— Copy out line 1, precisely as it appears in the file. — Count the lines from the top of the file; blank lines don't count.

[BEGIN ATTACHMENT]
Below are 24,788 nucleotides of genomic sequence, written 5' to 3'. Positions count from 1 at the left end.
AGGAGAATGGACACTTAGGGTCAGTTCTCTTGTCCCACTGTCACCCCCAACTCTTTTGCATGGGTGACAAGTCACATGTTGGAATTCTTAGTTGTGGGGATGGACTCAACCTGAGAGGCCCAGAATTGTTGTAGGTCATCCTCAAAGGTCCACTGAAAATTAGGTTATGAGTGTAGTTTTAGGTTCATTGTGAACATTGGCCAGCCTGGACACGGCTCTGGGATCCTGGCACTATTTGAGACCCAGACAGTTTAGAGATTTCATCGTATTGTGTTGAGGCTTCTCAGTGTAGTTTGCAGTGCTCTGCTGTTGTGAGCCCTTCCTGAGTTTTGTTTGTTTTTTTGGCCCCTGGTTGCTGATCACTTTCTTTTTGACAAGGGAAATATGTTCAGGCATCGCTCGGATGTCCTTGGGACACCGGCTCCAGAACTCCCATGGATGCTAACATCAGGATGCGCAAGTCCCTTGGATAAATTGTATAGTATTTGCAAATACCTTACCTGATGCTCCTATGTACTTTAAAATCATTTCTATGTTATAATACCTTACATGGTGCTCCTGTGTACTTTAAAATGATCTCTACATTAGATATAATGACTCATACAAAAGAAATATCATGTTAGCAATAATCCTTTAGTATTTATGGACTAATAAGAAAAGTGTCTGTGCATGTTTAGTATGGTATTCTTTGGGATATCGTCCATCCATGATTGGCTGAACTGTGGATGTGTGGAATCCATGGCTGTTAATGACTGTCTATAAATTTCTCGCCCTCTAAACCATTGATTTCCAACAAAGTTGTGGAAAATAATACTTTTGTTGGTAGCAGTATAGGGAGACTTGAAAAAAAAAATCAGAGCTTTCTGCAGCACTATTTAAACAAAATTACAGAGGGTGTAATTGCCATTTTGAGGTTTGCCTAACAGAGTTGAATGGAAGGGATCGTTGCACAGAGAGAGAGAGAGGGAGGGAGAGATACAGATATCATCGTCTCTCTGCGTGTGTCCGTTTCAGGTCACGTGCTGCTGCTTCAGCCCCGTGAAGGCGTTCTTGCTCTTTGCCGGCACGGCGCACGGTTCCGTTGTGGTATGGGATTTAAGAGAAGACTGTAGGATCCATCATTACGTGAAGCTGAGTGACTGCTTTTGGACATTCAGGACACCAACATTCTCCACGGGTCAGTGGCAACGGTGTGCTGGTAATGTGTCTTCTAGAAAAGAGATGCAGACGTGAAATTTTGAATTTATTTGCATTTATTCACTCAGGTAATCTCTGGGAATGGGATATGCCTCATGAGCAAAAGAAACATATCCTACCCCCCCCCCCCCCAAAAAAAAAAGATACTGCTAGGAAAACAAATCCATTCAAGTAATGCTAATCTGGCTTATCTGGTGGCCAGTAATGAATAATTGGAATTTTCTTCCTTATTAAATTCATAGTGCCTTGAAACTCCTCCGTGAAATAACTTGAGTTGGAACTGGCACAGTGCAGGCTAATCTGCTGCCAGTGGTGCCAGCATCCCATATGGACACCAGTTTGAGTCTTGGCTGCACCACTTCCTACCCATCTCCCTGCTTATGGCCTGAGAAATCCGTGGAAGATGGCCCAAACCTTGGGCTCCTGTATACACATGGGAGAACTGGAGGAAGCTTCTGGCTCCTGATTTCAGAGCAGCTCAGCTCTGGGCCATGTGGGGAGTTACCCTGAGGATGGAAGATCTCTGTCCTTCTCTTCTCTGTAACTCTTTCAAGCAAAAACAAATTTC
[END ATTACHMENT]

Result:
Below are 24,788 nucleotides of genomic sequence, written 5' to 3'. Positions count from 1 at the left end.